Photos 3 and 4 by Rob Martel

Thursday, January 21, 2016


The name of today's styled shoot Where The Wild Things Are, is a medley of earthy imagination captured by Elizabeth Cryan of Elizabeth Cryan Photography,  Inspired by the children's picture book by Maurice Sendak and paired up with the gorgeous backdrop of Colorado landscape, here's what Liz had to say about putting together this amazing shoot: "Each season we discover unique clients that enjoy expressing themselves through their wedding day. As wedding professionals we often dream of how we would describe ourselves in a unique way to show future clients that we can work with them to get outside the typical wedding box. We love taking something seemingly so ordinary and turning it into an extraordinary experience. This is where our idea for a Where the Wild Things Are photo  shoot began. We wanted to take a childhood story we all know and love and find a way to turn it into a love story. One you could center your wedding on, pulling out layers of details that make the touching words and details of the book carry throughout. We wanted to incorporate many of these scenes from the book, as well as pull in lines from the story to tuck into each scene. From Max’s bedroom growing into the world all around him, to him sailing to some far off land to find his wild thing. Max is made king and makes his wild thing his queen. Their entire day is spent in the wilderness, embracing the beautiful scenery around them. Layering in details of leathers and fur, hinting that the wild things are close by. From the wild picked florals to the hair and bark and feather details in our cake. We carried the beautiful and playful details throughout this wedding. Ending our day of extraordinary adventure with a wild rumpus. And as Max and his bride awake to find they have returned home, they realized they were where someone loved them the most."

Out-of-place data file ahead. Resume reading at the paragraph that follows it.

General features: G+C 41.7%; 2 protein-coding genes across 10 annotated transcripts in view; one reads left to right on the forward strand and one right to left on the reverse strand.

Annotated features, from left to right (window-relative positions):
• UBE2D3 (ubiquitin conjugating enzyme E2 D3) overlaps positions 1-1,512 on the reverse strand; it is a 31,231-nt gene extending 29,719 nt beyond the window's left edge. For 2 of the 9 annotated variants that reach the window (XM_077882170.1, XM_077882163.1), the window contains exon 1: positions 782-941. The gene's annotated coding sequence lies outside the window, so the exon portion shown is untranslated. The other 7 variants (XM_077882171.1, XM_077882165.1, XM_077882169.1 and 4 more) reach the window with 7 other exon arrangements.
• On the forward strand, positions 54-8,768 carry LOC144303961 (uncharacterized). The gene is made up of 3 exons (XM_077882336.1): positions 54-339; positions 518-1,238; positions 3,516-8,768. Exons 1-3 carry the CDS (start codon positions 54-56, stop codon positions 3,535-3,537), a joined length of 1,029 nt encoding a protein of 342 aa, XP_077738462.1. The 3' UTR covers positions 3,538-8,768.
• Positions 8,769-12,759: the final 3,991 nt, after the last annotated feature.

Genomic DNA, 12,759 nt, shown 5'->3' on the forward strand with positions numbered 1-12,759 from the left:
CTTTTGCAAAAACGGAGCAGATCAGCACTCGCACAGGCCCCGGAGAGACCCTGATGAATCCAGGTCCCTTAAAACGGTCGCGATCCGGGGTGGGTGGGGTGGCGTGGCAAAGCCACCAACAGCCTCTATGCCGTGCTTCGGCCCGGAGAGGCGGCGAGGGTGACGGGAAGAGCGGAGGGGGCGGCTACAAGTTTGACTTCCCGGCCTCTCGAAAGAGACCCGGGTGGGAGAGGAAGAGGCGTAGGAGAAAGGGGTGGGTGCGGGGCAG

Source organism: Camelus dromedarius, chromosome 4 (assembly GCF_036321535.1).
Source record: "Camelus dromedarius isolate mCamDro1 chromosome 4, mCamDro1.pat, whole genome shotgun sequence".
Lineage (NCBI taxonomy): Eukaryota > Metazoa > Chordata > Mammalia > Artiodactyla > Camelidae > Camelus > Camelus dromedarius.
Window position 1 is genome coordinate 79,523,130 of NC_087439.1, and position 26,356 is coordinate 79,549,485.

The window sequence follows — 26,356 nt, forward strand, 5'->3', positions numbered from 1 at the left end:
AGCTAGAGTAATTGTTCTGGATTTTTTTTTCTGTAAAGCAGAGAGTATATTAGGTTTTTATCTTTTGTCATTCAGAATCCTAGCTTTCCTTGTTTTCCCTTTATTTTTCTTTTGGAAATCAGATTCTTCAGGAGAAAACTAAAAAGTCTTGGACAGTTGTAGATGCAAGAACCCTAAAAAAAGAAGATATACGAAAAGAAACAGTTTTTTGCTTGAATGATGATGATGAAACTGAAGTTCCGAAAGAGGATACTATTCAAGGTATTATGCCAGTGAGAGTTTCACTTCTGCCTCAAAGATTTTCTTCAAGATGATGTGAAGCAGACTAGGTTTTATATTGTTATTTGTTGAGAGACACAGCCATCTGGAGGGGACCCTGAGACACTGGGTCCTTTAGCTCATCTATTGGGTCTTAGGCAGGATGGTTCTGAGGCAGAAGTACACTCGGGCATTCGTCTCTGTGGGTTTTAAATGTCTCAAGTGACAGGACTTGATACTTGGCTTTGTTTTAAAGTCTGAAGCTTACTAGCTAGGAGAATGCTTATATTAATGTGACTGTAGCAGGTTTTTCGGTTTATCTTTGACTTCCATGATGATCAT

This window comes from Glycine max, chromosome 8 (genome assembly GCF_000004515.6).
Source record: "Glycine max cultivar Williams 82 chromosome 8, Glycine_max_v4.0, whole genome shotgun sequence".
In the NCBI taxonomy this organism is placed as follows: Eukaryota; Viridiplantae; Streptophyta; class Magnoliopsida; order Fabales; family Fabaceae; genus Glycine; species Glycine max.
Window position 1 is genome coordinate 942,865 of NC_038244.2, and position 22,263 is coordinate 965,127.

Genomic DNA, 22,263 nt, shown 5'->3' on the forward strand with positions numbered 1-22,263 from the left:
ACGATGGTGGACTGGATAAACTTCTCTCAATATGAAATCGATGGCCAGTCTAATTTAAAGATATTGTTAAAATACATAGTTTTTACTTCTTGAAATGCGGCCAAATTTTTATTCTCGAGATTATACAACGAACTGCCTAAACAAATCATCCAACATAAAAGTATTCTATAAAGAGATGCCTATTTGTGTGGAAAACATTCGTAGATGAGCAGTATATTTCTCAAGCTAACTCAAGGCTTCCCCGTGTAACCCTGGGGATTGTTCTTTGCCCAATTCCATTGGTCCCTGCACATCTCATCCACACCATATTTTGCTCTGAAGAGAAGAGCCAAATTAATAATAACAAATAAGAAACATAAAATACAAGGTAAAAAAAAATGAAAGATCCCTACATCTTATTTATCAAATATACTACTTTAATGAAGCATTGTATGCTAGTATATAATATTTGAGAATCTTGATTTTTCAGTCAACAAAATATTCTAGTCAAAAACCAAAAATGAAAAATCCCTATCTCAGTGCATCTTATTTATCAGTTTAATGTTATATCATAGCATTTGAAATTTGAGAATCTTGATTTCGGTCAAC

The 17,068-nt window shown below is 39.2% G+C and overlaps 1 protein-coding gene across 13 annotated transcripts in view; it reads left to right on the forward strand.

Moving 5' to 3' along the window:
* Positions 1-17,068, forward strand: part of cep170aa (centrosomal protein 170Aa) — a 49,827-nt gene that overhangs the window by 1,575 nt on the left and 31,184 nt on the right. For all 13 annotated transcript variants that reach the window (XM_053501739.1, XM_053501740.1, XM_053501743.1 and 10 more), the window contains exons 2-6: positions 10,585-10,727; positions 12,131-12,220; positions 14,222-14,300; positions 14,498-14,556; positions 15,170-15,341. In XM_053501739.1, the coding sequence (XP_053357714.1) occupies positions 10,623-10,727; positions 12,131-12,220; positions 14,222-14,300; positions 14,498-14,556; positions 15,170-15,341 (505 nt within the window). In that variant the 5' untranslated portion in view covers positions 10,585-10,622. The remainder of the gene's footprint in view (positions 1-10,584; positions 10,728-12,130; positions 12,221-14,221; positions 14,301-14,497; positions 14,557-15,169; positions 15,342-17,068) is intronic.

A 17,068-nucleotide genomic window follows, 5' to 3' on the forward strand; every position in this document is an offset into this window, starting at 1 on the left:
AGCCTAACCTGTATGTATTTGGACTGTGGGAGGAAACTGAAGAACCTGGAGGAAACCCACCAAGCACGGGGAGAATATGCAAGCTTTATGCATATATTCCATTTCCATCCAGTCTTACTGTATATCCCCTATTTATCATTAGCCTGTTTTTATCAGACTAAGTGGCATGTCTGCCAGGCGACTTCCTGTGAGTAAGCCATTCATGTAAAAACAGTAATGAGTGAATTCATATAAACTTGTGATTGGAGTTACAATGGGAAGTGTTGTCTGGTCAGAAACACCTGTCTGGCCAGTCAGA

Photographer:  Elizabeth Cryan Photography//Dress Designer:D'Lola Couture//Cinema and Video: 4th Kind Entertainment//Invitation Designer: Anthologie Press//Jewelry: Ashley Schenkein Jewelry Design//Floral Designer: Bella Calla//Apparel:Brackish Bowties //Model:Garrett Kidd//Cake Designer: Kelley Kakes//Event Planner: MAG Events//Model:Olivia Ritchie//Veils and headpieces: Opam inc//Other: Patina Preferred: A Vintage Rental Boutique//Reception Venue: Piney River Ranch LLC//Makeup Artist: the parlour//Submitted via Two Bright Lights

Tuesday, January 19, 2016


Wisps of net, shots of tulle and all those fascinating little fascinators are just a few of your options for outside the box head chic on your wedding day.  Neither hats nor veils but maybe a little of both, I designed these for brides who want some sort of pouf or veiling while embracing her inner haute chic . . .